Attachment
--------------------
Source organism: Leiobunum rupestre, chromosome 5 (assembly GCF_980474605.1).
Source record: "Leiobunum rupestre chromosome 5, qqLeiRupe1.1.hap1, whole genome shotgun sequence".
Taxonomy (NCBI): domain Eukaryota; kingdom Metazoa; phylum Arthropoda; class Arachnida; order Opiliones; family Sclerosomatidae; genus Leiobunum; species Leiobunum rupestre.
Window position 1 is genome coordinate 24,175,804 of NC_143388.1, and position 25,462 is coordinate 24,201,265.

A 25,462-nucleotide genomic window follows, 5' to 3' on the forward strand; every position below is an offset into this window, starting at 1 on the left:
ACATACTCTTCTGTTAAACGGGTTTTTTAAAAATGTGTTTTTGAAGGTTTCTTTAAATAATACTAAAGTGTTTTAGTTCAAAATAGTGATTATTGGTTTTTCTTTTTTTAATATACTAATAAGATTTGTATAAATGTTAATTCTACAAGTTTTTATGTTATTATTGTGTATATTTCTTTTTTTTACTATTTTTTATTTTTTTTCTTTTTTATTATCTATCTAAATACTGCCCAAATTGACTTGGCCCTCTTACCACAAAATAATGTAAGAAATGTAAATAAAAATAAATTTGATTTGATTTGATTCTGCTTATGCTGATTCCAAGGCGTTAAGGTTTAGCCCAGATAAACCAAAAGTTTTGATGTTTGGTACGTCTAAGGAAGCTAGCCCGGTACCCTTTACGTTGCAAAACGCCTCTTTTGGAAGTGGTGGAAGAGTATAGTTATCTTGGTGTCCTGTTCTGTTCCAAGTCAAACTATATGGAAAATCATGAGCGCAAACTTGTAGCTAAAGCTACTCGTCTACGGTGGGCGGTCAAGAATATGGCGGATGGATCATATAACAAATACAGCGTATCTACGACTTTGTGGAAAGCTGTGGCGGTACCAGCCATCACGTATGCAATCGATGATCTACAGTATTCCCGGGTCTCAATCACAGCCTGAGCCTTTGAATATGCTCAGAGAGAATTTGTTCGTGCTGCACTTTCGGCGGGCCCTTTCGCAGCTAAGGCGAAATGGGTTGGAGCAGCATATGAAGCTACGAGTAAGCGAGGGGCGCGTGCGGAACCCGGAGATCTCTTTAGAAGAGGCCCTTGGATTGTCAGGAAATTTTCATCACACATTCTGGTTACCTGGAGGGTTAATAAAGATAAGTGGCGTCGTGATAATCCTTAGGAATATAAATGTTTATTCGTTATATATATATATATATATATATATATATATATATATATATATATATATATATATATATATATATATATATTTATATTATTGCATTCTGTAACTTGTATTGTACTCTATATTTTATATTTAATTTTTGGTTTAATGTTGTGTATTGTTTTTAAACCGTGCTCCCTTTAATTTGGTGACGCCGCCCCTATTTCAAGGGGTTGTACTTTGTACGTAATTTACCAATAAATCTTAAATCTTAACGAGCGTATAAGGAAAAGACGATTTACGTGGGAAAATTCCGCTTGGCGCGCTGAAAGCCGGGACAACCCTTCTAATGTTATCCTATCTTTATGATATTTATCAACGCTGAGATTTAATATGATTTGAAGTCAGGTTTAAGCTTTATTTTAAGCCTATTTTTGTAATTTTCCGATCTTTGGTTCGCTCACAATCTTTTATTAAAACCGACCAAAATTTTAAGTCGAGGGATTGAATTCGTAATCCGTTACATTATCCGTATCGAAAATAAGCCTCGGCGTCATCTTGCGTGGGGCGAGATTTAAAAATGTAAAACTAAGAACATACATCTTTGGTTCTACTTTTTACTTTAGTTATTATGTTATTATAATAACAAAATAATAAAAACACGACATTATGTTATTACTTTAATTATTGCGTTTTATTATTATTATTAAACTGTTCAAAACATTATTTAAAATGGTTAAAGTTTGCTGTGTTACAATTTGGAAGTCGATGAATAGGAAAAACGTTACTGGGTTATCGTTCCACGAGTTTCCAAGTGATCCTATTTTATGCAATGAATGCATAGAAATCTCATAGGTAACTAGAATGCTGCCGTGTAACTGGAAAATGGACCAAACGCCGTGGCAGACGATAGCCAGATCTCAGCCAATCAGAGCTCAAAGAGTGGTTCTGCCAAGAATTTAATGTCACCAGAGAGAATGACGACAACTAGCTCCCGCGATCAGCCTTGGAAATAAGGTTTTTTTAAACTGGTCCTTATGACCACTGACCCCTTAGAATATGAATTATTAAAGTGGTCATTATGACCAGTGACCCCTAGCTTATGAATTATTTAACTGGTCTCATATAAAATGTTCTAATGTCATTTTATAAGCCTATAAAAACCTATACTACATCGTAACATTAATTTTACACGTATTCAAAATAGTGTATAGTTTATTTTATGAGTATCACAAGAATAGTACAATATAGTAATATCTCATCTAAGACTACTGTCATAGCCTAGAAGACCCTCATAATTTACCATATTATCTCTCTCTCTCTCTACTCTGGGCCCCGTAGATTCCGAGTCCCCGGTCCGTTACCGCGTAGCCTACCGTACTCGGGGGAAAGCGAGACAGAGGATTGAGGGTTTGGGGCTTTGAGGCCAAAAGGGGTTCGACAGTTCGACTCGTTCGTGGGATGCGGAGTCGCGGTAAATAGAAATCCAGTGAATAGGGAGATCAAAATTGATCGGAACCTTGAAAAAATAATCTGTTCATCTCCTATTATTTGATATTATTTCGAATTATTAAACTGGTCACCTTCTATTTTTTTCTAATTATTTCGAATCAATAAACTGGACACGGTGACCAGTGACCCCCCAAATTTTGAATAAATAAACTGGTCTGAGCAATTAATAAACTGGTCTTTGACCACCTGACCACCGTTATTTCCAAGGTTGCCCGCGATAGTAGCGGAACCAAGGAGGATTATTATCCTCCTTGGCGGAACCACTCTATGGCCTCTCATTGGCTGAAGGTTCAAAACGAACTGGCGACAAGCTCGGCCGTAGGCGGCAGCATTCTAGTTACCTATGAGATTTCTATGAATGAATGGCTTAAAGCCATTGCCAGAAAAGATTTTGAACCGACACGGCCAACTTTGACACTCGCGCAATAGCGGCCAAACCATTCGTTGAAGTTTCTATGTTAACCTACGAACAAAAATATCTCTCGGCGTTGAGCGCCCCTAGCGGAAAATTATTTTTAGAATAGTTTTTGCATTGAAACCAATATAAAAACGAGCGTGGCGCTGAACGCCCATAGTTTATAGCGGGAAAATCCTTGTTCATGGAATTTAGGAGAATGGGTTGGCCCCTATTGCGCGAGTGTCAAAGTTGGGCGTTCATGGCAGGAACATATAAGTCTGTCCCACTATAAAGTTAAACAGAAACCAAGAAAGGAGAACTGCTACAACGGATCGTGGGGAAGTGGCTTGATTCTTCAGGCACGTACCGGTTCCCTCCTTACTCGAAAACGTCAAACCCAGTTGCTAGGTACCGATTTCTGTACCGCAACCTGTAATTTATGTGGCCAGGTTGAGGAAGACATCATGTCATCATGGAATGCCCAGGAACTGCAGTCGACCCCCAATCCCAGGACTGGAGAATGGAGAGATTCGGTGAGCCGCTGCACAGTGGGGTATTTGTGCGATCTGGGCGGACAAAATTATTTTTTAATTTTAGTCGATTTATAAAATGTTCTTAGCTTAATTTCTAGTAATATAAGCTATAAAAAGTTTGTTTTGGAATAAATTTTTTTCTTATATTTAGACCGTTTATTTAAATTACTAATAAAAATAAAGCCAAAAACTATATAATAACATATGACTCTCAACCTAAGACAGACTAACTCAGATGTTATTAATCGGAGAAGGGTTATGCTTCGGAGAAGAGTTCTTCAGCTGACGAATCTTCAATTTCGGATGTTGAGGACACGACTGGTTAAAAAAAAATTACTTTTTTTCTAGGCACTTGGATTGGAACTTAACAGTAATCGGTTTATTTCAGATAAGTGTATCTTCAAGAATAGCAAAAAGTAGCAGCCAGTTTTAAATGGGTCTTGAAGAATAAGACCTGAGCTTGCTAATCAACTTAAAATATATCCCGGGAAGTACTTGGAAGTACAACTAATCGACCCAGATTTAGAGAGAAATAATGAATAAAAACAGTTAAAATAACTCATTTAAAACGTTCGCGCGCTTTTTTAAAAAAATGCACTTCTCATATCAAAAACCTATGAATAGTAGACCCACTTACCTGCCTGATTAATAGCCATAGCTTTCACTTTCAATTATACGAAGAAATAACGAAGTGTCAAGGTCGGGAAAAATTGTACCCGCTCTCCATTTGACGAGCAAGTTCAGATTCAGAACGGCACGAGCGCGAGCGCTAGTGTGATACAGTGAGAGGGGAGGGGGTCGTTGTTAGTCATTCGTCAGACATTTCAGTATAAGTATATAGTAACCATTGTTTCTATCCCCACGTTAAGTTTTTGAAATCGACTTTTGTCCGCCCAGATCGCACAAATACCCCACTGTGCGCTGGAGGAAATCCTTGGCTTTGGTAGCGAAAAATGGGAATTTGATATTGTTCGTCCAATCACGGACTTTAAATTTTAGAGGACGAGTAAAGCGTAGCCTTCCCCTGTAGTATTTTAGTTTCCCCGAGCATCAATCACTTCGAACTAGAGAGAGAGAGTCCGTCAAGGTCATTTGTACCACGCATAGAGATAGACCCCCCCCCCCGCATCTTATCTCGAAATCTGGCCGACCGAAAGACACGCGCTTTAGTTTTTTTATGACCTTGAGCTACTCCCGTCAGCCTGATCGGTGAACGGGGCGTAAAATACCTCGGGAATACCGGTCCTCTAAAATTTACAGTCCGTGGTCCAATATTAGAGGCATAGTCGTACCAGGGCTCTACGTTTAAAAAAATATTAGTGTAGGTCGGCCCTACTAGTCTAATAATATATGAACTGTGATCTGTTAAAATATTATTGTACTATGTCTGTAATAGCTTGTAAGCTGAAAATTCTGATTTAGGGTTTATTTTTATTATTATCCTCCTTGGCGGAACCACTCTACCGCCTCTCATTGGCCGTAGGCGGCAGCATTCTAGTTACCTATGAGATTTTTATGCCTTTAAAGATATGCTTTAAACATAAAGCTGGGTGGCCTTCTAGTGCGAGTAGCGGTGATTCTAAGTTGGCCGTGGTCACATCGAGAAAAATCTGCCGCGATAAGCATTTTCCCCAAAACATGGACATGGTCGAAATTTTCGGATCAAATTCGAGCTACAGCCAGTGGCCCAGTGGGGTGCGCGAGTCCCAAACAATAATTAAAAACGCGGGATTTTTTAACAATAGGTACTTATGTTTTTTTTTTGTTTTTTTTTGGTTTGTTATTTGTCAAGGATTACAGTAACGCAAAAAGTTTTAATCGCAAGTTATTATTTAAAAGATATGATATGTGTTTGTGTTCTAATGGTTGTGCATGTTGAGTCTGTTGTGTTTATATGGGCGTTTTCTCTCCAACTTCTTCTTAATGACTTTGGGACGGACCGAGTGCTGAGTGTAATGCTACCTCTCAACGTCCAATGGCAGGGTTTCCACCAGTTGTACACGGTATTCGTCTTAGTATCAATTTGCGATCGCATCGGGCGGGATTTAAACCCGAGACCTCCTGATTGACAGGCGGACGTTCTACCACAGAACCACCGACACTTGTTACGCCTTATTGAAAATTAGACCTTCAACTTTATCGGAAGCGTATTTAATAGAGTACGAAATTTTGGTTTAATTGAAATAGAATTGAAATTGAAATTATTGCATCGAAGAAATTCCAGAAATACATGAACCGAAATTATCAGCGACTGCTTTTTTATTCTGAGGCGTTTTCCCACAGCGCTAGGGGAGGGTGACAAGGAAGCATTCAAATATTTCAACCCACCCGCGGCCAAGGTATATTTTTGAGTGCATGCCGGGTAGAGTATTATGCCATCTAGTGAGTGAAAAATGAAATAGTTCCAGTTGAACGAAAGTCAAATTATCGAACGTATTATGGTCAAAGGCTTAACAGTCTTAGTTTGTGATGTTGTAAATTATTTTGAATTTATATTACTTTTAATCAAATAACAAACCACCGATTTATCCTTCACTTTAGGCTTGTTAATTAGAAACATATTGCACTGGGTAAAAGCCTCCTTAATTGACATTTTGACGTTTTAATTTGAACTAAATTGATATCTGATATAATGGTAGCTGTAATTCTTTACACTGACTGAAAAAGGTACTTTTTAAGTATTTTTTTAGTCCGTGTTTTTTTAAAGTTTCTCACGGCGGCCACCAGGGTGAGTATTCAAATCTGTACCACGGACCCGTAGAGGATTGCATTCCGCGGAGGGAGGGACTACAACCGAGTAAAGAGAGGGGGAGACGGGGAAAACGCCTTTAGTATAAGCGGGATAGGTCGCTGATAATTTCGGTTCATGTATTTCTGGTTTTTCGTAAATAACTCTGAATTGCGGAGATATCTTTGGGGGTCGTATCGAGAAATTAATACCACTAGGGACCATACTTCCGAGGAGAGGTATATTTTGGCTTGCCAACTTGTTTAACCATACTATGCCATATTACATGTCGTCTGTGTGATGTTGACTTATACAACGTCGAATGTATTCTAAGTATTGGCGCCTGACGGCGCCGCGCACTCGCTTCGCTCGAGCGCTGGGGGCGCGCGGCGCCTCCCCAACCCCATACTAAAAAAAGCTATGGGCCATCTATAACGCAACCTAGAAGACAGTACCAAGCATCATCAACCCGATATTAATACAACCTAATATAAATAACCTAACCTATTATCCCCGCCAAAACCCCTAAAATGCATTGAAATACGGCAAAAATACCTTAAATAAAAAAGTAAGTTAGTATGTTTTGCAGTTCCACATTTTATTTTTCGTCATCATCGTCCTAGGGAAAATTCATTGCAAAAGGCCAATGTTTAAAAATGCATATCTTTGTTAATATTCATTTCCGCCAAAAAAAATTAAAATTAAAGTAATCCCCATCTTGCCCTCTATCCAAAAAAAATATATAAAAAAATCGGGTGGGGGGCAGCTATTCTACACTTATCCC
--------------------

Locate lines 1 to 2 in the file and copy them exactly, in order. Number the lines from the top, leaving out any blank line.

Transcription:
Source organism: Leiobunum rupestre, chromosome 5 (assembly GCF_980474605.1).
Source record: "Leiobunum rupestre chromosome 5, qqLeiRupe1.1.hap1, whole genome shotgun sequence".